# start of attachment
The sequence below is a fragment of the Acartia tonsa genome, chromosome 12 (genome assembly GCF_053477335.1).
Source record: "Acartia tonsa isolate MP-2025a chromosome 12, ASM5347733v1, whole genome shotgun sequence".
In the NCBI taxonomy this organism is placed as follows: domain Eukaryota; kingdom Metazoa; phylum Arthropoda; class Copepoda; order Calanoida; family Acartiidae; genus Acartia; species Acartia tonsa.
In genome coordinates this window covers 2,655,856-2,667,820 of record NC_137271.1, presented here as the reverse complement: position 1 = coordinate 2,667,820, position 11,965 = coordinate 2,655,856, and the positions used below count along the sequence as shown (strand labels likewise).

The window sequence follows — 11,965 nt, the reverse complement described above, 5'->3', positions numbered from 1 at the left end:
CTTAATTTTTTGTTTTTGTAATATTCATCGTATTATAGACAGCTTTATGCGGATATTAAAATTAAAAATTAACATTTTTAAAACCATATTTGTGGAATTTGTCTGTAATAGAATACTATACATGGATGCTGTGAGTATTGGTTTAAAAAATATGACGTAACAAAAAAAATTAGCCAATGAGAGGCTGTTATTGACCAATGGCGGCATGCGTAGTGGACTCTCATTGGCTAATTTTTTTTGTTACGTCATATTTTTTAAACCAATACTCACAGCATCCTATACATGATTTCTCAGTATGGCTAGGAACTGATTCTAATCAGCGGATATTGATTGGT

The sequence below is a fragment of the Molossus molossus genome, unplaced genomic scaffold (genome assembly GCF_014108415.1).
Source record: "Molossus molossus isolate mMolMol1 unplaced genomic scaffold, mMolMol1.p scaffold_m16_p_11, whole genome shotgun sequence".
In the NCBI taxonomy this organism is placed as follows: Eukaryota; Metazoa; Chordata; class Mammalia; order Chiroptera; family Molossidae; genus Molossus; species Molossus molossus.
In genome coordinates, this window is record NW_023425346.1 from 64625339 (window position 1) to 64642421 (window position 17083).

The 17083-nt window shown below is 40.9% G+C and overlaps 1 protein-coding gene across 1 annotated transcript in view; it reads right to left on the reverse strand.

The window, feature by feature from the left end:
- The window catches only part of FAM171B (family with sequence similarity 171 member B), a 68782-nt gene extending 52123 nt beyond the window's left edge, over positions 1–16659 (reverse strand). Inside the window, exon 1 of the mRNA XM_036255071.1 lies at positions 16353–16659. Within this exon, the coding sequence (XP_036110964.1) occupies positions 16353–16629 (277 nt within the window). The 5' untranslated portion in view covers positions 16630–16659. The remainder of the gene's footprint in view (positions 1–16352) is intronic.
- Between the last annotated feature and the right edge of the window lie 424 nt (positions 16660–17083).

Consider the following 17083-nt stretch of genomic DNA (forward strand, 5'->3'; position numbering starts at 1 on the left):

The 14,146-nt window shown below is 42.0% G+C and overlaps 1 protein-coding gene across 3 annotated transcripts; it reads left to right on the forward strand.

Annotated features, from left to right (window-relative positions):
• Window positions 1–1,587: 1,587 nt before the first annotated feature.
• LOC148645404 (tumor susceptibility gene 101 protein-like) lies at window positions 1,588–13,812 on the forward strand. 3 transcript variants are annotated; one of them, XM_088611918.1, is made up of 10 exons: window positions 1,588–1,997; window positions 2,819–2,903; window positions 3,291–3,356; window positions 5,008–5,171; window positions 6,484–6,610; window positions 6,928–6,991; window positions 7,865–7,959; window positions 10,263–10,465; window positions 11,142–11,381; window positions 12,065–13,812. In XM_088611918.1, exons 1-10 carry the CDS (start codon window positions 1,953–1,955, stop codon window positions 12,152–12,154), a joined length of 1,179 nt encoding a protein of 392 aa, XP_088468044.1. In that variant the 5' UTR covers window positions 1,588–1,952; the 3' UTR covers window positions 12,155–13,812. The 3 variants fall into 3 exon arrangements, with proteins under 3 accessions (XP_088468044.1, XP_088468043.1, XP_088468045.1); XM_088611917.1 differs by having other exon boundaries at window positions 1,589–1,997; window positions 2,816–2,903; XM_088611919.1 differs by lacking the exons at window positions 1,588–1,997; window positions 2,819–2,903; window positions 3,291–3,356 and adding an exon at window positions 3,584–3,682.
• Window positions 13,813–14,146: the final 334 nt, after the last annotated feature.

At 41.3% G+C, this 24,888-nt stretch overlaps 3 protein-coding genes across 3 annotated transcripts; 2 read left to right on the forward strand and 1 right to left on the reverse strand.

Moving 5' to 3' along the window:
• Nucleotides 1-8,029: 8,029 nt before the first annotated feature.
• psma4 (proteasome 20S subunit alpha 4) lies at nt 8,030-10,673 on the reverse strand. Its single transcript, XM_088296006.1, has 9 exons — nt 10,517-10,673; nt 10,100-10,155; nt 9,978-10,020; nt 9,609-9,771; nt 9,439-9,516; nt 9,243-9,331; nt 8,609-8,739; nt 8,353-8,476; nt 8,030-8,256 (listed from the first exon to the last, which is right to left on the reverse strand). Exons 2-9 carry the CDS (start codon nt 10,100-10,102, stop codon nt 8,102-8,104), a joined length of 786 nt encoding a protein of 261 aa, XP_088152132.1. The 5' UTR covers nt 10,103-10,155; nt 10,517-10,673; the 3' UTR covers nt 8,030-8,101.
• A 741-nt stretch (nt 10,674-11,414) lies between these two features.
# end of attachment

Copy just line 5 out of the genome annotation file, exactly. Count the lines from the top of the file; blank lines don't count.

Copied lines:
The window sequence follows — 11,965 nt, the reverse complement described above, 5'->3', positions numbered from 1 at the left end: